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Federal appeals court orders release of government official's sick leave records

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  1. Freedom of Information
Federal appeals court orders release of government official's sick leave records 03/08/1994 CALIFORNIA -- The U.S. Court of Appeals in…

Federal appeals court orders release of government official’s sick leave records

03/08/1994

CALIFORNIA — The U.S. Court of Appeals in San Francisco (9th Cir.) in mid-February ordered the release of sick leave records of a relatively high-ranking government official. Disclosure would not be a “clearly unwarranted” invasion of personal privacy the court said.

The court said the public’s interest in knowing whether sick leave is being abused to allow for inappropriate paid vacations outweighs any privacy interest of the official and it ordered release of the records under the Freedom of Information Act to Mark Dobronski.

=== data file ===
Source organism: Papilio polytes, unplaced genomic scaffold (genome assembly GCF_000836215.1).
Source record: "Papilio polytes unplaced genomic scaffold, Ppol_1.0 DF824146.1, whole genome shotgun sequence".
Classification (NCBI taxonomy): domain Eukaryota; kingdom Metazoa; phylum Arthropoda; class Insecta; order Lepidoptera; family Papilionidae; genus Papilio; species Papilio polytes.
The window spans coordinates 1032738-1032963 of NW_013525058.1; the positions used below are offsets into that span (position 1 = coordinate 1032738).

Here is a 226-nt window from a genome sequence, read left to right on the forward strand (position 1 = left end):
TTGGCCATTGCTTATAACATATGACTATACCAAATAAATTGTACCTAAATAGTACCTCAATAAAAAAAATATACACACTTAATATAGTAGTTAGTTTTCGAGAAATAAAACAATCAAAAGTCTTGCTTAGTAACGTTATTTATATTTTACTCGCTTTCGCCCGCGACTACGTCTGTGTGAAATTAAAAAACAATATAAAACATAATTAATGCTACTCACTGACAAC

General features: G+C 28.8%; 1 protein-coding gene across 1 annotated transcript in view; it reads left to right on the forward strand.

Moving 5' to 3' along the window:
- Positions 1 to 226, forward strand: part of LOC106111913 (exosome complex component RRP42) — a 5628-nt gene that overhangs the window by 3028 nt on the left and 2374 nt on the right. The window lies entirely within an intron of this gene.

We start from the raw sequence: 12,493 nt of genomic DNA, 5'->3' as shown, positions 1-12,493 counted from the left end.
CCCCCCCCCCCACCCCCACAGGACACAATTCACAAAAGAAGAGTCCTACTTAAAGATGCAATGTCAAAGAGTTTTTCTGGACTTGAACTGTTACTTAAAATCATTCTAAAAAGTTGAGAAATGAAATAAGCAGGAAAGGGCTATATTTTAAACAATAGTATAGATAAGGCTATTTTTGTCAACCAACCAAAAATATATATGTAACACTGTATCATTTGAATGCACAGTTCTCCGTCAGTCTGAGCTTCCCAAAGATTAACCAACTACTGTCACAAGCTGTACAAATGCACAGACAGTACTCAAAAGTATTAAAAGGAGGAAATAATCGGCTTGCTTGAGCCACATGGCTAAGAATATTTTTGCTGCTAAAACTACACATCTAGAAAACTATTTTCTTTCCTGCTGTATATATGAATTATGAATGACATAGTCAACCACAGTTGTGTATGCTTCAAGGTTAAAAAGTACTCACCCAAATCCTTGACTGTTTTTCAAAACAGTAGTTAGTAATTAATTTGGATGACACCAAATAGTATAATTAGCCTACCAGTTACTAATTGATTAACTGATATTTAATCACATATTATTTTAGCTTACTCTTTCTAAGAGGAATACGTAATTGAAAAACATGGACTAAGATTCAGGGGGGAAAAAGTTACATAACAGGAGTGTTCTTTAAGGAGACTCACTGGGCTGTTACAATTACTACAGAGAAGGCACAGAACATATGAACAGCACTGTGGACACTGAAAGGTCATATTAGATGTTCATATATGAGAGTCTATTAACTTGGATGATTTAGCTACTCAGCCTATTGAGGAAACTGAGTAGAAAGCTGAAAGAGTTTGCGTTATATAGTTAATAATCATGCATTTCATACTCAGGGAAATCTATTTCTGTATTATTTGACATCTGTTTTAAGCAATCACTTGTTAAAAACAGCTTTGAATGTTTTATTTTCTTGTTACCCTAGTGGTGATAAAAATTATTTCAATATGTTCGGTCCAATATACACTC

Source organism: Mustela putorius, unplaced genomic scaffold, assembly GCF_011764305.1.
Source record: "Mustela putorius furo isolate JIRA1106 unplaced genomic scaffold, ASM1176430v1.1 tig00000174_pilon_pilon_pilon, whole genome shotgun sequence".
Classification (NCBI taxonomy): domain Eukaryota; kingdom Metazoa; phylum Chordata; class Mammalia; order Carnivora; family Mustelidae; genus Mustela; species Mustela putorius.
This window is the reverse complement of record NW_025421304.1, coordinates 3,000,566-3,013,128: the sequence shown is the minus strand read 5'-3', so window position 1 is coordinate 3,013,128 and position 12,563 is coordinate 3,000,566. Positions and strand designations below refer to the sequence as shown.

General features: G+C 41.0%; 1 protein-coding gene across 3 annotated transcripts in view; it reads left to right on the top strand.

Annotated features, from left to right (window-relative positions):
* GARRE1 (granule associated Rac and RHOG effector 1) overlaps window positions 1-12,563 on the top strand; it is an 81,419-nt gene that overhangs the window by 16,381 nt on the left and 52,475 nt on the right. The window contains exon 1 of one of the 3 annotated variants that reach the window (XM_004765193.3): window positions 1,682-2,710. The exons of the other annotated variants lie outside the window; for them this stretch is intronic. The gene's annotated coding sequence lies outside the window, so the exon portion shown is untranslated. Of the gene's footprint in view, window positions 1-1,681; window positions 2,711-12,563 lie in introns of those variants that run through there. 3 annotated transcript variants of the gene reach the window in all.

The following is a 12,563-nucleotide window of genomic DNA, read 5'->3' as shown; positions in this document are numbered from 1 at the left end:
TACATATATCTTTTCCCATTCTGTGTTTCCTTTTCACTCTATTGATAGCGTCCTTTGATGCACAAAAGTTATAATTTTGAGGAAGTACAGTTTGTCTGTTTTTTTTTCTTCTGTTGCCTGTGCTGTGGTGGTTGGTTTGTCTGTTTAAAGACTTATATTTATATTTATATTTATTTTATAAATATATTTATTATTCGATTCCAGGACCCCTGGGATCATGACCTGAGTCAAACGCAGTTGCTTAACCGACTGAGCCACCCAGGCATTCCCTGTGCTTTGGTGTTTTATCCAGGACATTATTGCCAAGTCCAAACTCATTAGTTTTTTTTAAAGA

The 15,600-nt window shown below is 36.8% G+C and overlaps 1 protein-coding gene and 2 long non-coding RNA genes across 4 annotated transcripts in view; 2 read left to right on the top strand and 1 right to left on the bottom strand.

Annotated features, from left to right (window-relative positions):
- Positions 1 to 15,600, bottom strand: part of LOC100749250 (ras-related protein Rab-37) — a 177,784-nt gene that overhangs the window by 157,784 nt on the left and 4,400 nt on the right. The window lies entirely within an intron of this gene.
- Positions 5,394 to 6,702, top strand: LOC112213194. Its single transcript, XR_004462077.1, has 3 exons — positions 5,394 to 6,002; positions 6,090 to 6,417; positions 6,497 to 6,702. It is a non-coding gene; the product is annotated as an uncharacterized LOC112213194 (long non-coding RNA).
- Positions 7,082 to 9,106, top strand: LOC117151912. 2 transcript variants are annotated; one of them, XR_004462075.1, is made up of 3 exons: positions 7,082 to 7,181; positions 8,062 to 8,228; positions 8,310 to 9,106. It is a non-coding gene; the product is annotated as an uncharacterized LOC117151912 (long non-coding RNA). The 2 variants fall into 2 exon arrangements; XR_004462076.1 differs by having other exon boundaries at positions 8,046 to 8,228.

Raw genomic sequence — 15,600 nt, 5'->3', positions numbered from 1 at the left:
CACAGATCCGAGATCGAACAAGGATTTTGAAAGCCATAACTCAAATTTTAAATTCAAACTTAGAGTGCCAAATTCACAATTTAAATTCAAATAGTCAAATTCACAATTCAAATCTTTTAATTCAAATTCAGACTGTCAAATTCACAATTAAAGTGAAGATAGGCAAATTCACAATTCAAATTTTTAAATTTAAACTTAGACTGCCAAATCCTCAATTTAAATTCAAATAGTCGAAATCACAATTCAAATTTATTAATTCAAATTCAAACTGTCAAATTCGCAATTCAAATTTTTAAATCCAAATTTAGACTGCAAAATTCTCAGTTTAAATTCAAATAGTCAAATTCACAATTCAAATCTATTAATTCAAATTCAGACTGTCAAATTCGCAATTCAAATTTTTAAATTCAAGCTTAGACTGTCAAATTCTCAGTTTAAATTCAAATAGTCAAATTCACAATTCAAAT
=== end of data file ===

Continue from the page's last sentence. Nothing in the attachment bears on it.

Dobronski, of Scottsdale, Ariz., is president of the American Private Radio Association, and writes a president’s column for APRA News, a monthly newsletter focusing on the Federal Communications Commission and its personnel.

In 1991 he received a tip that Jennifer Bush, then the assistant bureau chief of the FCC’s Private Radio Bureau in Washington D.C., had been claiming sick leave in order to take paid vacations.

In April 1991 Dobronski asked the FCC for Bush’s sick leave records since 1989 and the FCC denied them saying they were exempt under the FOI Act’s privacy exemption (Exemption 6). He sued the agency for the records in August 1991 in Federal District Court in Phoenix.

After viewing the records in chambers, the judge ordered them released in June 1992. Except for her Social Security number, Bush’s sick leave slips contained no information of a private nature, he said. The government appealed.

The appeals panel ruled that any citizen has a right to investigate “whether government officials abuse their offices and the public fisc” by improper use of sick leave. The public has a strong interest in uncovering corruption such as payroll padding, it said. Although government employees may have a “nominal” privacy interest in the dates and times they took sick leave, it would not outweigh the public interest in disclosure of official misconduct, the court said.

The court rejected the FCC’s contention that it could uncover sick leave abuses better than Dobronski could through its own investigations.

(Dobronski v. FCC; Counsel: Harry Friedlander, Phoenix, Ariz.)